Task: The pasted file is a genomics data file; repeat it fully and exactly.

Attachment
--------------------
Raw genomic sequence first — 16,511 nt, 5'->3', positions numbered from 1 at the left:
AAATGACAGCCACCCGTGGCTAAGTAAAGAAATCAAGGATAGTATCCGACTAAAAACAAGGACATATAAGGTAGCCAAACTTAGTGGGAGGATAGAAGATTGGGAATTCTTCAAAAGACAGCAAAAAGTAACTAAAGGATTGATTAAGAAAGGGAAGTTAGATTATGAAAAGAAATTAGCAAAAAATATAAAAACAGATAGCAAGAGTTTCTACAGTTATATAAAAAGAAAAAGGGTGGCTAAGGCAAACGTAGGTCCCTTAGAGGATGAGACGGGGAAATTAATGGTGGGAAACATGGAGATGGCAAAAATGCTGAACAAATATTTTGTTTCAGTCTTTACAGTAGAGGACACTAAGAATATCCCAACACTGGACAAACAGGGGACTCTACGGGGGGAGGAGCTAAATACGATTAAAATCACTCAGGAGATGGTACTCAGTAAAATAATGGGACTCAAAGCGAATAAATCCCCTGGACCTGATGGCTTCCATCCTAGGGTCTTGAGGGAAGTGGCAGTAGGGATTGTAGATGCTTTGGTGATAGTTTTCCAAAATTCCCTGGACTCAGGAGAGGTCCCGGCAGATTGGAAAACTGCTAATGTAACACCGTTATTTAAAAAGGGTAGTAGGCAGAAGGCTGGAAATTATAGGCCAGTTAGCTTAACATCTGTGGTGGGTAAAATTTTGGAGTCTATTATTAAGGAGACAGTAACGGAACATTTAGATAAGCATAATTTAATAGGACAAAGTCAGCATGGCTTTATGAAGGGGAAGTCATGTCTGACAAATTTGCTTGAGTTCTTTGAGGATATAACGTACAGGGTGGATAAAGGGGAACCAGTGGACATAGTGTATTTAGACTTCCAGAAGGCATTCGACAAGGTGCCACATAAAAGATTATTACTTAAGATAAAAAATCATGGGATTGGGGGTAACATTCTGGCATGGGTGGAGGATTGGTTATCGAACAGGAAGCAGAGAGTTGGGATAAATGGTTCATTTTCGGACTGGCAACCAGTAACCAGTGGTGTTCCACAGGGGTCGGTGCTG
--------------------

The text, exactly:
Raw genomic sequence first — 16,511 nt, 5'->3', positions numbered from 1 at the left:
AAATGACAGCCACCCGTGGCTAAGTAAAGAAATCAAGGATAGTATCCGACTAAAAACAAGGACATATAAGGTAGCCAAACTTAGTGGGAGGATAGAAGATTGGGAATTCTTCAAAAGACAGCAAAAAGTAACTAAAGGATTGATTAAGAAAGGGAAGTTAGATTATGAAAAGAAATTAGCAAAAAATATAAAAACAGATAGCAAGAGTTTCTACAGTTATATAAAAAGAAAAAGGGTGGCTAAGGCAAACGTAGGTCCCTTAGAGGATGAGACGGGGAAATTAATGGTGGGAAACATGGAGATGGCAAAAATGCTGAACAAATATTTTGTTTCAGTCTTTACAGTAGAGGACACTAAGAATATCCCAACACTGGACAAACAGGGGACTCTACGGGGGGAGGAGCTAAATACGATTAAAATCACTCAGGAGATGGTACTCAGTAAAATAATGGGACTCAAAGCGAATAAATCCCCTGGACCTGATGGCTTCCATCCTAGGGTCTTGAGGGAAGTGGCAGTAGGGATTGTAGATGCTTTGGTGATAGTTTTCCAAAATTCCCTGGACTCAGGAGAGGTCCCGGCAGATTGGAAAACTGCTAATGTAACACCGTTATTTAAAAAGGGTAGTAGGCAGAAGGCTGGAAATTATAGGCCAGTTAGCTTAACATCTGTGGTGGGTAAAATTTTGGAGTCTATTATTAAGGAGACAGTAACGGAACATTTAGATAAGCATAATTTAATAGGACAAAGTCAGCATGGCTTTATGAAGGGGAAGTCATGTCTGACAAATTTGCTTGAGTTCTTTGAGGATATAACGTACAGGGTGGATAAAGGGGAACCAGTGGACATAGTGTATTTAGACTTCCAGAAGGCATTCGACAAGGTGCCACATAAAAGATTATTACTTAAGATAAAAAATCATGGGATTGGGGGTAACATTCTGGCATGGGTGGAGGATTGGTTATCGAACAGGAAGCAGAGAGTTGGGATAAATGGTTCATTTTCGGACTGGCAACCAGTAACCAGTGGTGTTCCACAGGGGTCGGTGCTG